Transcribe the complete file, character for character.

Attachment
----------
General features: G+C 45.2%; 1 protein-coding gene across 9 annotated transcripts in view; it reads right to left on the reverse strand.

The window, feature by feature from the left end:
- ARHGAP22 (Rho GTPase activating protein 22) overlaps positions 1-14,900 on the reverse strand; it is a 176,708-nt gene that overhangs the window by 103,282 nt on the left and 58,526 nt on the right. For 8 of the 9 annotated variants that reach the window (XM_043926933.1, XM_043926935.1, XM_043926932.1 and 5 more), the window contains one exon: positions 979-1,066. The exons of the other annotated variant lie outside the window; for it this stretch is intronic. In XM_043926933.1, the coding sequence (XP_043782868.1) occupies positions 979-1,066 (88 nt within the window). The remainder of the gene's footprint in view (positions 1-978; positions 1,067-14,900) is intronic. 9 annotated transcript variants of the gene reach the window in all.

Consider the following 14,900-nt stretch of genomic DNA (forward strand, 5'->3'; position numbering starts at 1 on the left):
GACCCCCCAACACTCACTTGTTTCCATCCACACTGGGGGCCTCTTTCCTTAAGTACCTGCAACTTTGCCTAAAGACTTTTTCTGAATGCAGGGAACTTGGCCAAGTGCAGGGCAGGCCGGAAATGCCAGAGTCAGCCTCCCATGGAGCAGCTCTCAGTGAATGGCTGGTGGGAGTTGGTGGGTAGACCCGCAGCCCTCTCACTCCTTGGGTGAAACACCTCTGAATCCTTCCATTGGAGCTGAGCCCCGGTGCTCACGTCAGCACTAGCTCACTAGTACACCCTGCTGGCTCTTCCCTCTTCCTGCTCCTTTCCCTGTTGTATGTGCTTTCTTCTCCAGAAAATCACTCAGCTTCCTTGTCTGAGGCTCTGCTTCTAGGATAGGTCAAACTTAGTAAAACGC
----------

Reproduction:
General features: G+C 45.2%; 1 protein-coding gene across 9 annotated transcripts in view; it reads right to left on the reverse strand.

The window, feature by feature from the left end:
- ARHGAP22 (Rho GTPase activating protein 22) overlaps positions 1-14,900 on the reverse strand; it is a 176,708-nt gene that overhangs the window by 103,282 nt on the left and 58,526 nt on the right. For 8 of the 9 annotated variants that reach the window (XM_043926933.1, XM_043926935.1, XM_043926932.1 and 5 more), the window contains one exon: positions 979-1,066. The exons of the other annotated variant lie outside the window; for it this stretch is intronic. In XM_043926933.1, the coding sequence (XP_043782868.1) occupies positions 979-1,066 (88 nt within the window). The remainder of the gene's footprint in view (positions 1-978; positions 1,067-14,900) is intronic. 9 annotated transcript variants of the gene reach the window in all.

Consider the following 14,900-nt stretch of genomic DNA (forward strand, 5'->3'; position numbering starts at 1 on the left):
GACCCCCCAACACTCACTTGTTTCCATCCACACTGGGGGCCTCTTTCCTTAAGTACCTGCAACTTTGCCTAAAGACTTTTTCTGAATGCAGGGAACTTGGCCAAGTGCAGGGCAGGCCGGAAATGCCAGAGTCAGCCTCCCATGGAGCAGCTCTCAGTGAATGGCTGGTGGGAGTTGGTGGGTAGACCCGCAGCCCTCTCACTCCTTGGGTGAAACACCTCTGAATCCTTCCATTGGAGCTGAGCCCCGGTGCTCACGTCAGCACTAGCTCACTAGTACACCCTGCTGGCTCTTCCCTCTTCCTGCTCCTTTCCCTGTTGTATGTGCTTTCTTCTCCAGAAAATCACTCAGCTTCCTTGTCTGAGGCTCTGCTTCTAGGATAGGTCAAACTTAGTAAAACGC